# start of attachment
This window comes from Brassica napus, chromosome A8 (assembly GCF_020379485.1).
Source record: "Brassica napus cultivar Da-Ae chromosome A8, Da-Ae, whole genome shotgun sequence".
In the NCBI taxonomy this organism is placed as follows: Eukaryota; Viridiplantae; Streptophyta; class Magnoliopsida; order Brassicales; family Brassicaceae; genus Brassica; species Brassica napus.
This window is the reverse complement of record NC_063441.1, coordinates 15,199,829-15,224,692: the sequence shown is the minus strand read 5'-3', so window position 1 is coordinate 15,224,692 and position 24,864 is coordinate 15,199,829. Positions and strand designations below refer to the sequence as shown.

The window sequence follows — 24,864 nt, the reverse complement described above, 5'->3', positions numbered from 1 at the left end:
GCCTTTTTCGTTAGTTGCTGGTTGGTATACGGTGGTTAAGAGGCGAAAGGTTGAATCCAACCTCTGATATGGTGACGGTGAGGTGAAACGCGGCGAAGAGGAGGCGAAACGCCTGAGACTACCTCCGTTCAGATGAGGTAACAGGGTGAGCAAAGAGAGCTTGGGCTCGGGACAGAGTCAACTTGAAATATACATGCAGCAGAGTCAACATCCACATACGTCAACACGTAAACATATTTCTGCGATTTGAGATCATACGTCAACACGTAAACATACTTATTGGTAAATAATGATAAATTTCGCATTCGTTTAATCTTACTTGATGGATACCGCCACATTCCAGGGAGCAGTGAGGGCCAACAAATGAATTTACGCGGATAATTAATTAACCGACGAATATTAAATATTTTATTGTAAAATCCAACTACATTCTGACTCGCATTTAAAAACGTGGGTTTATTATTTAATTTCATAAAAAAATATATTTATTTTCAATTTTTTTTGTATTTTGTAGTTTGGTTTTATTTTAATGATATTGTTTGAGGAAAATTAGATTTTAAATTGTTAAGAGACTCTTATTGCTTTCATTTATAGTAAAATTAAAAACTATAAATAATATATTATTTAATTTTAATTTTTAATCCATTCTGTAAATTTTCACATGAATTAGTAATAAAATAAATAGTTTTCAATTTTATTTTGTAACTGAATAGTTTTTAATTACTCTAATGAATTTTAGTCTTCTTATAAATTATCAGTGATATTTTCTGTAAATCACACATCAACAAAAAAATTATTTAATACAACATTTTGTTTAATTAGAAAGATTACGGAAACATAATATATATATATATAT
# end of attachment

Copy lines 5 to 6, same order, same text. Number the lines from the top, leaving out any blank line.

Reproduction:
The window sequence follows — 24,864 nt, the reverse complement described above, 5'->3', positions numbered from 1 at the left end:
GCCTTTTTCGTTAGTTGCTGGTTGGTATACGGTGGTTAAGAGGCGAAAGGTTGAATCCAACCTCTGATATGGTGACGGTGAGGTGAAACGCGGCGAAGAGGAGGCGAAACGCCTGAGACTACCTCCGTTCAGATGAGGTAACAGGGTGAGCAAAGAGAGCTTGGGCTCGGGACAGAGTCAACTTGAAATATACATGCAGCAGAGTCAACATCCACATACGTCAACACGTAAACATATTTCTGCGATTTGAGATCATACGTCAACACGTAAACATACTTATTGGTAAATAATGATAAATTTCGCATTCGTTTAATCTTACTTGATGGATACCGCCACATTCCAGGGAGCAGTGAGGGCCAACAAATGAATTTACGCGGATAATTAATTAACCGACGAATATTAAATATTTTATTGTAAAATCCAACTACATTCTGACTCGCATTTAAAAACGTGGGTTTATTATTTAATTTCATAAAAAAATATATTTATTTTCAATTTTTTTTGTATTTTGTAGTTTGGTTTTATTTTAATGATATTGTTTGAGGAAAATTAGATTTTAAATTGTTAAGAGACTCTTATTGCTTTCATTTATAGTAAAATTAAAAACTATAAATAATATATTATTTAATTTTAATTTTTAATCCATTCTGTAAATTTTCACATGAATTAGTAATAAAATAAATAGTTTTCAATTTTATTTTGTAACTGAATAGTTTTTAATTACTCTAATGAATTTTAGTCTTCTTATAAATTATCAGTGATATTTTCTGTAAATCACACATCAACAAAAAAATTATTTAATACAACATTTTGTTTAATTAGAAAGATTACGGAAACATAATATATATATATATAT